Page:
Characterizing the dynamics of groundwater flow in alosing stream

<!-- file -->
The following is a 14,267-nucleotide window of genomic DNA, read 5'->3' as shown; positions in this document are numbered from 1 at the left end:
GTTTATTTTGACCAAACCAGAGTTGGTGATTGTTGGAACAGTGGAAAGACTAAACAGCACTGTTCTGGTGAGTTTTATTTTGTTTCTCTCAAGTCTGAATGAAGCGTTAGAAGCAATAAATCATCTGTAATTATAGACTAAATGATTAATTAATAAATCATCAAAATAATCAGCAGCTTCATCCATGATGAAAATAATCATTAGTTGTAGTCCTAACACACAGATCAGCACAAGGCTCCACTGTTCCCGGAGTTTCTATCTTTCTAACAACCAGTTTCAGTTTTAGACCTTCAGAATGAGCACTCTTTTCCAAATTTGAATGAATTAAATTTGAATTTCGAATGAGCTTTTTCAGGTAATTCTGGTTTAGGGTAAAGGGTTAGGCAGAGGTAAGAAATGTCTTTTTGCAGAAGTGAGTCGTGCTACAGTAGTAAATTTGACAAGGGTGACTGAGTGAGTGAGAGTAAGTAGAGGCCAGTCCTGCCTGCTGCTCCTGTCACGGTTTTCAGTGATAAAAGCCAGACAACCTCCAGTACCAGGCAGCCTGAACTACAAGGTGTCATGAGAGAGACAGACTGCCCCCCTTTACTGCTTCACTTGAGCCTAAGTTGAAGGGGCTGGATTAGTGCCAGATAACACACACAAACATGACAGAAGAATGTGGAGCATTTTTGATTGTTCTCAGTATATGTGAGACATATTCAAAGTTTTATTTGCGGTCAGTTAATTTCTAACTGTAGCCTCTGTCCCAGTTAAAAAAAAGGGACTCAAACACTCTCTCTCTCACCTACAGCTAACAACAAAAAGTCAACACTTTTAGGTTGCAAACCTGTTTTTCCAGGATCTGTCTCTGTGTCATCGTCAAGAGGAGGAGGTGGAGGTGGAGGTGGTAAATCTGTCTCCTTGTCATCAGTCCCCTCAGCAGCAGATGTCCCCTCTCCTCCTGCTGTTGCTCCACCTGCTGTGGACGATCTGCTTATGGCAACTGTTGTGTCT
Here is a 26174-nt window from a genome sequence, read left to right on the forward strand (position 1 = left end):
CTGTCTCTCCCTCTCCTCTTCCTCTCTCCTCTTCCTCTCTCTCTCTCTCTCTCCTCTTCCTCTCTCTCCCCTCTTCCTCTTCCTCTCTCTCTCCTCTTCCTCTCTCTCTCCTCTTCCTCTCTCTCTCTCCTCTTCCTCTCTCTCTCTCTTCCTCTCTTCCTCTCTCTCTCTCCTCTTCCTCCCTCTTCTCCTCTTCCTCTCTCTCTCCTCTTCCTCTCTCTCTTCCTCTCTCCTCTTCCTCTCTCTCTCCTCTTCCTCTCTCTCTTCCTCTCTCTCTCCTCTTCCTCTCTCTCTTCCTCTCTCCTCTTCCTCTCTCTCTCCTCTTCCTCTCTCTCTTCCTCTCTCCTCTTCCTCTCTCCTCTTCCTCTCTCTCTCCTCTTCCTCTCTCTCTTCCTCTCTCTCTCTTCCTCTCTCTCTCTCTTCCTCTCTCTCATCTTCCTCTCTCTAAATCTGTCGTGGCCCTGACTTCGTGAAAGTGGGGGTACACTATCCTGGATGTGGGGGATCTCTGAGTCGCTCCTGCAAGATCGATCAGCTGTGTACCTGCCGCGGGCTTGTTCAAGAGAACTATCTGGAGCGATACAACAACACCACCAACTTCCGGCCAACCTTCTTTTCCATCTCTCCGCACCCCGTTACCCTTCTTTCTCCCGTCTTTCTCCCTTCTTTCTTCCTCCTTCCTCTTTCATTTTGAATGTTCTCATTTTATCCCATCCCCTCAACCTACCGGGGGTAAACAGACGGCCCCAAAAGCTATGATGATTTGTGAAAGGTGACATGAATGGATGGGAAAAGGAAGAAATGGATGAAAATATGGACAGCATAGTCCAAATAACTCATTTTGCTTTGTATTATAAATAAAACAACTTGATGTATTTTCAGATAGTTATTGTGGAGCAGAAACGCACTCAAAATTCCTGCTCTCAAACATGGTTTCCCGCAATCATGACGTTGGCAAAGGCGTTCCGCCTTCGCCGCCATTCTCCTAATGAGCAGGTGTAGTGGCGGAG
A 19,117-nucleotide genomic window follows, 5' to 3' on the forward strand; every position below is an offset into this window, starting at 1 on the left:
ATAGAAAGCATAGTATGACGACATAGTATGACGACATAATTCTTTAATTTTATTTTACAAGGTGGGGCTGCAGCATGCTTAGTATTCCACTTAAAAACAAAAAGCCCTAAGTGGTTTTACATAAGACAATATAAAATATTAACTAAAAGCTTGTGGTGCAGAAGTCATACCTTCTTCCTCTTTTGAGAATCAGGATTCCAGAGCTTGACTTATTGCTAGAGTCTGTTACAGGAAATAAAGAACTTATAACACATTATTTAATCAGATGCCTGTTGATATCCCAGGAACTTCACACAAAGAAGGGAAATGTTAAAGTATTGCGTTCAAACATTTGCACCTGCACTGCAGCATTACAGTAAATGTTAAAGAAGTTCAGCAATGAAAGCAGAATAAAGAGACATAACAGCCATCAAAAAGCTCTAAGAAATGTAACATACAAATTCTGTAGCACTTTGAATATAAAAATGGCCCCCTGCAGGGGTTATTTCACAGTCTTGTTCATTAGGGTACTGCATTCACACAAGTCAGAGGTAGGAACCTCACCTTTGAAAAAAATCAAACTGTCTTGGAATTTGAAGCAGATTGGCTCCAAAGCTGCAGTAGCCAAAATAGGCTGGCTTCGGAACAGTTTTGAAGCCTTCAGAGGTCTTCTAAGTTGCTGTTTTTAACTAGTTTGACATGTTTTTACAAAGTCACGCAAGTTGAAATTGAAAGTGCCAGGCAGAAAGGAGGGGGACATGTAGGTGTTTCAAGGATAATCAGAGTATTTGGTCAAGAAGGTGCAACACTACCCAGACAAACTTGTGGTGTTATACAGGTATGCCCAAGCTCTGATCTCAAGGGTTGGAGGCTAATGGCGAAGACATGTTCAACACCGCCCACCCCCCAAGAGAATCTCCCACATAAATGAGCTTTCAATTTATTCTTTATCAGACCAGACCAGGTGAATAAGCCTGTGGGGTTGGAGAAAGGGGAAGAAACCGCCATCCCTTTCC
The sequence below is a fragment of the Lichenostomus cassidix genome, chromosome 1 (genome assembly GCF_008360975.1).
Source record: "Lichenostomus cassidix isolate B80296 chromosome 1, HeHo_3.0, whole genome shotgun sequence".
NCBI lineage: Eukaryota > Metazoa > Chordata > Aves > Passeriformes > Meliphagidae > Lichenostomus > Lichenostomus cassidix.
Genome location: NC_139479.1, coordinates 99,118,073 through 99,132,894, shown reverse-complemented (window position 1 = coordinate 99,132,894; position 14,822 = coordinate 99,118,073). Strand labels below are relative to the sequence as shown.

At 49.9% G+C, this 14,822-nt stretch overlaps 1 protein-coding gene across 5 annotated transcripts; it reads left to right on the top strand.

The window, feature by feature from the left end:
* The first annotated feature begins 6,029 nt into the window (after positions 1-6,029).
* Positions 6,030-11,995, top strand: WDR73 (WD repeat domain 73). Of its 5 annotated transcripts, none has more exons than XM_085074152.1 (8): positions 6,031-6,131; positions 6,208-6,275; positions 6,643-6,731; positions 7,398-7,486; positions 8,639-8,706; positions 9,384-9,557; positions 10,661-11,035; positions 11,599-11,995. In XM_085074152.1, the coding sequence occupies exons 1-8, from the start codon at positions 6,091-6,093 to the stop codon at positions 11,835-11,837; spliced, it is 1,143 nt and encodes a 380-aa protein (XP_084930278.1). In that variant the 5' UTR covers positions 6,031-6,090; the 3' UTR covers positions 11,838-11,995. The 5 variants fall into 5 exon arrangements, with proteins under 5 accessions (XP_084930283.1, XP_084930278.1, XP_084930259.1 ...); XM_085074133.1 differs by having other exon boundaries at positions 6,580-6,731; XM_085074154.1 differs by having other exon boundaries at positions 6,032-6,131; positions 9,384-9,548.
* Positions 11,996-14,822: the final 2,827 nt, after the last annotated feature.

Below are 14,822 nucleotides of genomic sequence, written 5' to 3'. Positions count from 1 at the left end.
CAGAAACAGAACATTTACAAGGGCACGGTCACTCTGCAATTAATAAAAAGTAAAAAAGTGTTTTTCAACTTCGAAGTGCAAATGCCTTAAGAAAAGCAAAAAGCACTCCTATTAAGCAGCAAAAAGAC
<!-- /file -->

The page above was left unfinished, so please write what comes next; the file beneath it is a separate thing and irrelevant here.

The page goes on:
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For quantitative reasons, drinking water wells are often located close to rivers, resulting ina large fraction of freshly infiltrated river water in the extracted water. Rivers bear the riskof being contaminated, e.g. by runoff from agriculture, and may thus contaminate the waterextracted from the well. Soil acts as a decontamination medium, where transport processes as advection, diffusion and mechanical dispersion lead to a dilution of the contamination,and microbial activity leads to degradation of organic pollutants. Therefore, travel times and fraction of freshly infiltrated water are key parameters in the management of alluvial aquifers. Time series of natural tracers as temperature and electric conductivity (EC) from a research field located in Niederneunforn, North-East Switzerland, have been analyzed to determine travel times of freshly infiltrated groundwater. Cross-correlation and non-parametric deconvolution were performed to quantify mean residence time and mixing ratio. Nonparametric deconvolution yielded, in addition, the travel time distribution curve which reflects the transport processes along the flow path. Radon-222 was used as an independent measurement to determine groundwater residence times. Hydraulic conductivity and hydraulic gradient are parameters that affect the travel times, and were determined by performing slug tests and water level measurements in selected observation wells. The chemistry in the groundwater is dependent on the residence time due to mixing with older infiltrated water and mineralization of the water; The degree of mineralization was interpreted with linear regression of the cross-correlation results. Furthermore, the concentration of the major ions from 18 water samples were compared with the residence times along the flow path. Results from the time series analysis showed increased travel time with increasing distance to the river. However, not all the wells agreed to this. Slug tests indicated a heterogeneityin the hydraulic conductivity in these wells. The time series results were validated by the calculated residence time from the radon concentrations in most of the wells, although some wells deviated from this. All the observation wells contained more than 50% fresh infiltrated river water. Calcium and bicarbonate dominated the water chemistry, and followed the pattern of increasing travel times along the flow path.